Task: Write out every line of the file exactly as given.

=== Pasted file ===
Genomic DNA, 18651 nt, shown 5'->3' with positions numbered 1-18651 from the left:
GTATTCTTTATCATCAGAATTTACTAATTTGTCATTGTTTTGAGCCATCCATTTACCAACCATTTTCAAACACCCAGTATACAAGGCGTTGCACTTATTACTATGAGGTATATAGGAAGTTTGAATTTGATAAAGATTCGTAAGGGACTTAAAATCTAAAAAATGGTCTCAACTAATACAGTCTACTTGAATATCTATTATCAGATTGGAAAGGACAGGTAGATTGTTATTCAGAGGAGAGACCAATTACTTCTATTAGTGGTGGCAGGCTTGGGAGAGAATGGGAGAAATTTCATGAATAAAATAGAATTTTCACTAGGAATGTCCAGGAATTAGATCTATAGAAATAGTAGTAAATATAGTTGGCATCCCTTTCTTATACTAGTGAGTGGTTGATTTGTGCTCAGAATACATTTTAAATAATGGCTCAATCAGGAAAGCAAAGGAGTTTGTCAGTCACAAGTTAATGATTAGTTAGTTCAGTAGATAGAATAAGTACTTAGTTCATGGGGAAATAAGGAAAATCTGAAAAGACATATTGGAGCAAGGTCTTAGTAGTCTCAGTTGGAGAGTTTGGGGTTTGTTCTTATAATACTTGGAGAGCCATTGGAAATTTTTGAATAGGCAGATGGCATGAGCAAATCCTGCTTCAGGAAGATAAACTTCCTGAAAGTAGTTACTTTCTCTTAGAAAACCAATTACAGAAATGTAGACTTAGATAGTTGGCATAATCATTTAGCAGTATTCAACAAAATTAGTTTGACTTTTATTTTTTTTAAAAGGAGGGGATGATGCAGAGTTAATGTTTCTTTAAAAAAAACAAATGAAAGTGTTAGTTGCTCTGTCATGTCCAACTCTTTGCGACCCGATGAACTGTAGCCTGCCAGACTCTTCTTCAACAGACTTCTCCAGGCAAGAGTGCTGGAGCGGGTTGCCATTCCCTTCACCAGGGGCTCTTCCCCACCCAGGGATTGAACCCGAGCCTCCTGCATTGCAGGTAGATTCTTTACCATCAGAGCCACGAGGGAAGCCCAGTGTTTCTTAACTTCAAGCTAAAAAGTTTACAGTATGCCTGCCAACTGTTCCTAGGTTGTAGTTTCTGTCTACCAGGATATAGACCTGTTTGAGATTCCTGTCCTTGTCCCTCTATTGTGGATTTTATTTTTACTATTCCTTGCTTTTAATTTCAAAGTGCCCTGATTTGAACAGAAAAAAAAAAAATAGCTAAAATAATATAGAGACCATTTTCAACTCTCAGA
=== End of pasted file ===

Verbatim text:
Genomic DNA, 18651 nt, shown 5'->3' with positions numbered 1-18651 from the left:
GTATTCTTTATCATCAGAATTTACTAATTTGTCATTGTTTTGAGCCATCCATTTACCAACCATTTTCAAACACCCAGTATACAAGGCGTTGCACTTATTACTATGAGGTATATAGGAAGTTTGAATTTGATAAAGATTCGTAAGGGACTTAAAATCTAAAAAATGGTCTCAACTAATACAGTCTACTTGAATATCTATTATCAGATTGGAAAGGACAGGTAGATTGTTATTCAGAGGAGAGACCAATTACTTCTATTAGTGGTGGCAGGCTTGGGAGAGAATGGGAGAAATTTCATGAATAAAATAGAATTTTCACTAGGAATGTCCAGGAATTAGATCTATAGAAATAGTAGTAAATATAGTTGGCATCCCTTTCTTATACTAGTGAGTGGTTGATTTGTGCTCAGAATACATTTTAAATAATGGCTCAATCAGGAAAGCAAAGGAGTTTGTCAGTCACAAGTTAATGATTAGTTAGTTCAGTAGATAGAATAAGTACTTAGTTCATGGGGAAATAAGGAAAATCTGAAAAGACATATTGGAGCAAGGTCTTAGTAGTCTCAGTTGGAGAGTTTGGGGTTTGTTCTTATAATACTTGGAGAGCCATTGGAAATTTTTGAATAGGCAGATGGCATGAGCAAATCCTGCTTCAGGAAGATAAACTTCCTGAAAGTAGTTACTTTCTCTTAGAAAACCAATTACAGAAATGTAGACTTAGATAGTTGGCATAATCATTTAGCAGTATTCAACAAAATTAGTTTGACTTTTATTTTTTTTAAAAGGAGGGGATGATGCAGAGTTAATGTTTCTTTAAAAAAAACAAATGAAAGTGTTAGTTGCTCTGTCATGTCCAACTCTTTGCGACCCGATGAACTGTAGCCTGCCAGACTCTTCTTCAACAGACTTCTCCAGGCAAGAGTGCTGGAGCGGGTTGCCATTCCCTTCACCAGGGGCTCTTCCCCACCCAGGGATTGAACCCGAGCCTCCTGCATTGCAGGTAGATTCTTTACCATCAGAGCCACGAGGGAAGCCCAGTGTTTCTTAACTTCAAGCTAAAAAGTTTACAGTATGCCTGCCAACTGTTCCTAGGTTGTAGTTTCTGTCTACCAGGATATAGACCTGTTTGAGATTCCTGTCCTTGTCCCTCTATTGTGGATTTTATTTTTACTATTCCTTGCTTTTAATTTCAAAGTGCCCTGATTTGAACAGAAAAAAAAAAAATAGCTAAAATAATATAGAGACCATTTTCAACTCTCAGA